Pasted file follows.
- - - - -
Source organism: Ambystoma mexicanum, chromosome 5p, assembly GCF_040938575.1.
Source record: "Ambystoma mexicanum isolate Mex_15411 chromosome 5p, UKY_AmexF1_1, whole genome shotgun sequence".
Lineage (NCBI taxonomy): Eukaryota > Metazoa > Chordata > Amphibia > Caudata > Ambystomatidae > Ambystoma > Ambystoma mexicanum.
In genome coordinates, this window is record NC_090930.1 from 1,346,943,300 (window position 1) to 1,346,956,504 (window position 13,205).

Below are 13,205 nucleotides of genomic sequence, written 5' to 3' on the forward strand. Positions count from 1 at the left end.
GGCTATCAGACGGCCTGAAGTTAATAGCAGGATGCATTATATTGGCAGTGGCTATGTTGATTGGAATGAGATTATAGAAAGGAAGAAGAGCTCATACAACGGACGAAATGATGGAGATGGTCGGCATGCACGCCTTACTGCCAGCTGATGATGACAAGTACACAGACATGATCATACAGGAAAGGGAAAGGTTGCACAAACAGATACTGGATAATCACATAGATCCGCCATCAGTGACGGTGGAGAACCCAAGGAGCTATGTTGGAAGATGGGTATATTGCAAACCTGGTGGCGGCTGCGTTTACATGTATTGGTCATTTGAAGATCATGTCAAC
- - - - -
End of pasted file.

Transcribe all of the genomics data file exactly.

Source organism: Ambystoma mexicanum, chromosome 5p, assembly GCF_040938575.1.
Source record: "Ambystoma mexicanum isolate Mex_15411 chromosome 5p, UKY_AmexF1_1, whole genome shotgun sequence".
Lineage (NCBI taxonomy): Eukaryota > Metazoa > Chordata > Amphibia > Caudata > Ambystomatidae > Ambystoma > Ambystoma mexicanum.
In genome coordinates, this window is record NC_090930.1 from 1,346,943,300 (window position 1) to 1,346,956,504 (window position 13,205).

Below are 13,205 nucleotides of genomic sequence, written 5' to 3' on the forward strand. Positions count from 1 at the left end.
GGCTATCAGACGGCCTGAAGTTAATAGCAGGATGCATTATATTGGCAGTGGCTATGTTGATTGGAATGAGATTATAGAAAGGAAGAAGAGCTCATACAACGGACGAAATGATGGAGATGGTCGGCATGCACGCCTTACTGCCAGCTGATGATGACAAGTACACAGACATGATCATACAGGAAAGGGAAAGGTTGCACAAACAGATACTGGATAATCACATAGATCCGCCATCAGTGACGGTGGAGAACCCAAGGAGCTATGTTGGAAGATGGGTATATTGCAAACCTGGTGGCGGCTGCGTTTACATGTATTGGTCATTTGAAGATCATGTCAAC